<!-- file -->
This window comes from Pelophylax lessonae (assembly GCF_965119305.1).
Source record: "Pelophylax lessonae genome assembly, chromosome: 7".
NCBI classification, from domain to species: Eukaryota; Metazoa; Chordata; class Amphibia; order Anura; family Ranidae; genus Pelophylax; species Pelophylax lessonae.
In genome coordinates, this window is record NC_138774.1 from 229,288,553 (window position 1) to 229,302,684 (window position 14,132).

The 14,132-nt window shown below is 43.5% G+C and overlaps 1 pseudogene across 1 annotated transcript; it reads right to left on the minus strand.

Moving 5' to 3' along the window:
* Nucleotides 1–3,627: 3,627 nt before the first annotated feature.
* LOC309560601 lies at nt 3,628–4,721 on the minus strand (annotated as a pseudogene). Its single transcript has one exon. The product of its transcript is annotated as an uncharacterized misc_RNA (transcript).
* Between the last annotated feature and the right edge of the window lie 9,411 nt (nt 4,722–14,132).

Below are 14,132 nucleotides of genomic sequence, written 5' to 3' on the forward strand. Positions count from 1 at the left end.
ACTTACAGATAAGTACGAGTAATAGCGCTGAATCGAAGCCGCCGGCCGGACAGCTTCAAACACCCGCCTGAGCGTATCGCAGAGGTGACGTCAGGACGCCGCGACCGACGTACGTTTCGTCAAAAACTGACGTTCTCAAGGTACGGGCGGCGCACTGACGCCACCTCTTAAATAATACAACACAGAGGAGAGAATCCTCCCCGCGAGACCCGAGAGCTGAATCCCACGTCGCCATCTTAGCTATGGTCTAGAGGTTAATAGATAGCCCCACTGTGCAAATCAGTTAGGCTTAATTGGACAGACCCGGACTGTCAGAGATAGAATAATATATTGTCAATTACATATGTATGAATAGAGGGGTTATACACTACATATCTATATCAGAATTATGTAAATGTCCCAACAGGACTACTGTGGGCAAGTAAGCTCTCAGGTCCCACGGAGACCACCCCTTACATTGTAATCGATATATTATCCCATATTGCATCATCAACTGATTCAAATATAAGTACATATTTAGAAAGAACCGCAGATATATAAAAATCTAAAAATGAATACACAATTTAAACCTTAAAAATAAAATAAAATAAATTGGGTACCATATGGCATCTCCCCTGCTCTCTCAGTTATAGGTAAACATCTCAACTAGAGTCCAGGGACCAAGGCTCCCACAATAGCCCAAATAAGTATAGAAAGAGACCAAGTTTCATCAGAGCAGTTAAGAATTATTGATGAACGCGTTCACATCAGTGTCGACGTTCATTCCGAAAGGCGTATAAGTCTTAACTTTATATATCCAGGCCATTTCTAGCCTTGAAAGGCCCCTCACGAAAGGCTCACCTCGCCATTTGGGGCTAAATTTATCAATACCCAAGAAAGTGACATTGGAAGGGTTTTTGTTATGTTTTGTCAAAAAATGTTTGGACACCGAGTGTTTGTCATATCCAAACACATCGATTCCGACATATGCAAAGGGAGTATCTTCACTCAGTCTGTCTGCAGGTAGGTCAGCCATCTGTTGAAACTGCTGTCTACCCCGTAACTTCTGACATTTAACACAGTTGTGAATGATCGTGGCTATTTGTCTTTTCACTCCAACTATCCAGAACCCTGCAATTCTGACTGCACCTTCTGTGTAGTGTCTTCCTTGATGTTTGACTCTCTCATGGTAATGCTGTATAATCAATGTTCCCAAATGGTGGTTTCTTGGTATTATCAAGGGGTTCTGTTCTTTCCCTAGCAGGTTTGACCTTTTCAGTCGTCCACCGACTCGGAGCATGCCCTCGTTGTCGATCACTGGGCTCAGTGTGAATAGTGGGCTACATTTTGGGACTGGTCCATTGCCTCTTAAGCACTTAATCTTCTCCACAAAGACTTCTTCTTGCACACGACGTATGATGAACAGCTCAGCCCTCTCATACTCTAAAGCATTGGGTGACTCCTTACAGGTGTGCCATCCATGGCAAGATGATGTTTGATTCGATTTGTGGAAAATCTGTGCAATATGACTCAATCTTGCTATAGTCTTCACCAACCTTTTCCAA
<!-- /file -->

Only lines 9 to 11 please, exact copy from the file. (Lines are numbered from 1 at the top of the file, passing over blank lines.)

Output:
* Between the last annotated feature and the right edge of the window lie 9,411 nt (nt 4,722–14,132).

Below are 14,132 nucleotides of genomic sequence, written 5' to 3' on the forward strand. Positions count from 1 at the left end.
ACTTACAGATAAGTACGAGTAATAGCGCTGAATCGAAGCCGCCGGCCGGACAGCTTCAAACACCCGCCTGAGCGTATCGCAGAGGTGACGTCAGGACGCCGCGACCGACGTACGTTTCGTCAAAAACTGACGTTCTCAAGGTACGGGCGGCGCACTGACGCCACCTCTTAAATAATACAACACAGAGGAGAGAATCCTCCCCGCGAGACCCGAGAGCTGAATCCCACGTCGCCATCTTAGCTATGGTCTAGAGGTTAATAGATAGCCCCACTGTGCAAATCAGTTAGGCTTAATTGGACAGACCCGGACTGTCAGAGATAGAATAATATATTGTCAATTACATATGTATGAATAGAGGGGTTATACACTACATATCTATATCAGAATTATGTAAATGTCCCAACAGGACTACTGTGGGCAAGTAAGCTCTCAGGTCCCACGGAGACCACCCCTTACATTGTAATCGATATATTATCCCATATTGCATCATCAACTGATTCAAATATAAGTACATATTTAGAAAGAACCGCAGATATATAAAAATCTAAAAATGAATACACAATTTAAACCTTAAAAATAAAATAAAATAAATTGGGTACCATATGGCATCTCCCCTGCTCTCTCAGTTATAGGTAAACATCTCAACTAGAGTCCAGGGACCAAGGCTCCCACAATAGCCCAAATAAGTATAGAAAGAGACCAAGTTTCATCAGAGCAGTTAAGAATTATTGATGAACGCGTTCACATCAGTGTCGACGTTCATTCCGAAAGGCGTATAAGTCTTAACTTTATATATCCAGGCCATTTCTAGCCTTGAAAGGCCCCTCACGAAAGGCTCACCTCGCCATTTGGGGCTAAATTTATCAATACCCAAGAAAGTGACATTGGAAGGGTTTTTGTTATGTTTTGTCAAAAAATGTTTGGACACCGAGTGTTTGTCATATCCAAACACATCGATTCCGACATATGCAAAGGGAGTATCTTCACTCAGTCTGTCTGCAGGTAGGTCAGCCATCTGTTGAAACTGCTGTCTACCCCGTAACTTCTGACATTTAACACAGTTGTGAATGATCGTGGCTATTTGTCTTTTCACTCCAACTATCCAGAACCCTGCAATTCTGACTGCACCTTCTGTGTAGTGTCTTCCTTGATGTTTGACTCTCTCATGGTAATGCTGTATAATCAATGTTCCCAAATGGTGGTTTCTTGGTATTATCAAGGGGTTCTGTTCTTTCCCTAGCAGGTTTGACCTTTTCAGTCGTCCACCGACTCGGAGCATGCCCTCGTTGTCGATCACTGGGCTCAGTGTGAATAGTGGGCTACATTTTGGGACTGGTCCATTGCCTCTTAAGCACTTAATCTTCTCCACAAAGACTTCTTCTTGCACACGACGTATGATGAACAGCTCAGCCCTCTCATACTCTAAAGCATTGGGTGACTCCTTACAGGTGTGCCATCCATGGCAAGATGATGTTTGATTCGATTTGTGGAAAATCTGTGCAATATGACTCAATCTTGCTATAGTCTTCACCAACCTTTTCCAA